The Baltic Sea is under great environmental stress as a result of human impacts, the ecological balance has been disturbed and eutrophication is one of the main environmental problems. The leakage of nutrients to the sea stimulates an over production of undesirable macro algae that accumulate at the shore, especially along the coasts of the Southern Baltic Sea. The eutrophication damages the ecosystem, e.g. fish populations, and leads to massive, sometimes toxic, cyanobacteria blooms occurring during the tourist season. This is a serious threat to the coastal tourism in the Southern Baltic area and to the local economies that are highly dependent on the tourism industry.
The WAB project aims to serve as a regional model for sustainable water management and integrated coastal zone management (ICZM) in the South Baltic Sea.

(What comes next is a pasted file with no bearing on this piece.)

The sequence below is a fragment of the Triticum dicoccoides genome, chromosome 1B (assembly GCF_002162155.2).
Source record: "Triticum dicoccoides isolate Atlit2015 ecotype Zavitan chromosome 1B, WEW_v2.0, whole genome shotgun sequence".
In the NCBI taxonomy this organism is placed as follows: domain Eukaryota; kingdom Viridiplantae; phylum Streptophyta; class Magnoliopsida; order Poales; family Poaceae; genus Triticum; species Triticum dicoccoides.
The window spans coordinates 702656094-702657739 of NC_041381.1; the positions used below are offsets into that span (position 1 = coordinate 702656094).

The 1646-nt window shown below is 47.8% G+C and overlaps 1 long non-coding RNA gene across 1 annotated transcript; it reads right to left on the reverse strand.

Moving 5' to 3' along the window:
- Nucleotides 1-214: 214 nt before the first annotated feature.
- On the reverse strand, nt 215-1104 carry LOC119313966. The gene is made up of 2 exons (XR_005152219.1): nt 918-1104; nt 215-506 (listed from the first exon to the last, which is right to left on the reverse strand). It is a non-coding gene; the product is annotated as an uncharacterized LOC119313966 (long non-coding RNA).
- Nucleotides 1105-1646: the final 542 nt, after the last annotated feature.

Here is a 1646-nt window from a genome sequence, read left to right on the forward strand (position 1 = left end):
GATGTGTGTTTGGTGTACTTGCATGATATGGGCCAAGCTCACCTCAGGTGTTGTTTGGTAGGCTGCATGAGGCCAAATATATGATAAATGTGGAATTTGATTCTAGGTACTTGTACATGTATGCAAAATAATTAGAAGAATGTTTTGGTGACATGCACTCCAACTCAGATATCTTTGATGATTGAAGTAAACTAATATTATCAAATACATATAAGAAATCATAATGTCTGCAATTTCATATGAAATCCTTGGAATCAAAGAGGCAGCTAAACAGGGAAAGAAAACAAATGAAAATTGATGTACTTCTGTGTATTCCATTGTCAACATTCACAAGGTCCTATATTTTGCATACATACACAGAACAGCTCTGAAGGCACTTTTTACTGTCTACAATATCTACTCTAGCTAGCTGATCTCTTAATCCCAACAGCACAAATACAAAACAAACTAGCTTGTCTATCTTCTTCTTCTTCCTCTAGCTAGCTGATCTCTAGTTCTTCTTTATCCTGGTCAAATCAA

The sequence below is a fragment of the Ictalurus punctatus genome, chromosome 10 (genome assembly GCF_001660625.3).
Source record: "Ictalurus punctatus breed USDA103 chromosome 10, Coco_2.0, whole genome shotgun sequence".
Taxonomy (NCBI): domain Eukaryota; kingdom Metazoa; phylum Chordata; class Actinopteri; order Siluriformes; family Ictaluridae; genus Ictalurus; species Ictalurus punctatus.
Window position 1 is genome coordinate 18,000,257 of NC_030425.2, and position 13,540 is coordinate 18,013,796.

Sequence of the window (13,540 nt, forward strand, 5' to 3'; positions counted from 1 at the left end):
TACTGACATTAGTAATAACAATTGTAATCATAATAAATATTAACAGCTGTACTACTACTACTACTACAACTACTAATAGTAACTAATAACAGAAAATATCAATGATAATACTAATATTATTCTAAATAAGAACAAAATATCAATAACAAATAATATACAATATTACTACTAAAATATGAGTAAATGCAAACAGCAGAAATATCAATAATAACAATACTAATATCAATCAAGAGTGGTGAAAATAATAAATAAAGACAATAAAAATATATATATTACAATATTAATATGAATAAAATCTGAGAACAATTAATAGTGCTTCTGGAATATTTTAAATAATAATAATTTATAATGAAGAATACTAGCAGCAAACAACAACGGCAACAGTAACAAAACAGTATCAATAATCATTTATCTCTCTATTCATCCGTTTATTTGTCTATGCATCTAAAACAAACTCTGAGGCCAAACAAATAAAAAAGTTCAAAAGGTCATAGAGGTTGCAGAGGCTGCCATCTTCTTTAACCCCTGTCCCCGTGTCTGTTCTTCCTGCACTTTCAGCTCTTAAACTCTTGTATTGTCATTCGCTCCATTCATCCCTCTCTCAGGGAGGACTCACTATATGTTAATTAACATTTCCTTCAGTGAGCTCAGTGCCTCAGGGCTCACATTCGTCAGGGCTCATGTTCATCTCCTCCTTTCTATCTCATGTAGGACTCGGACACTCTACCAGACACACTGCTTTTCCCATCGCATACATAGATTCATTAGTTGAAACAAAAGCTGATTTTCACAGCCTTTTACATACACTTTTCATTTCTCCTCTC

Together with farmers, the project will show how nutrient leakage can be decreased, and algae blooms reduced through the harvesting of wetlands and the collection of algae from the coastal zone. New techniques to reduce leakage and stop nutrients reaching the sea will be tested in the project. In addition the collected biomass will be fermented into biogas and then utilized for energy generation. The nutrients in the algae will, after the biogas fermentation, be re-used as fertilizers while at the same time pollutants absorbed by the biomass will be removed from the system.
The South Baltic area has a strong tourism sector with high recreational values that are negatively influenced by algae accumulating along the coast.
The project's concept of transforming a problem into a resource by preventing eutrophication through biogas production has several benefits for the region:
In short, the project offers an innovative holistic approach by constructing a cycle previously unseen in the Baltic Sea. The project has the potential to spread the findings throughout the South Baltic Region which would bring environmental, social and economical benefits to the area.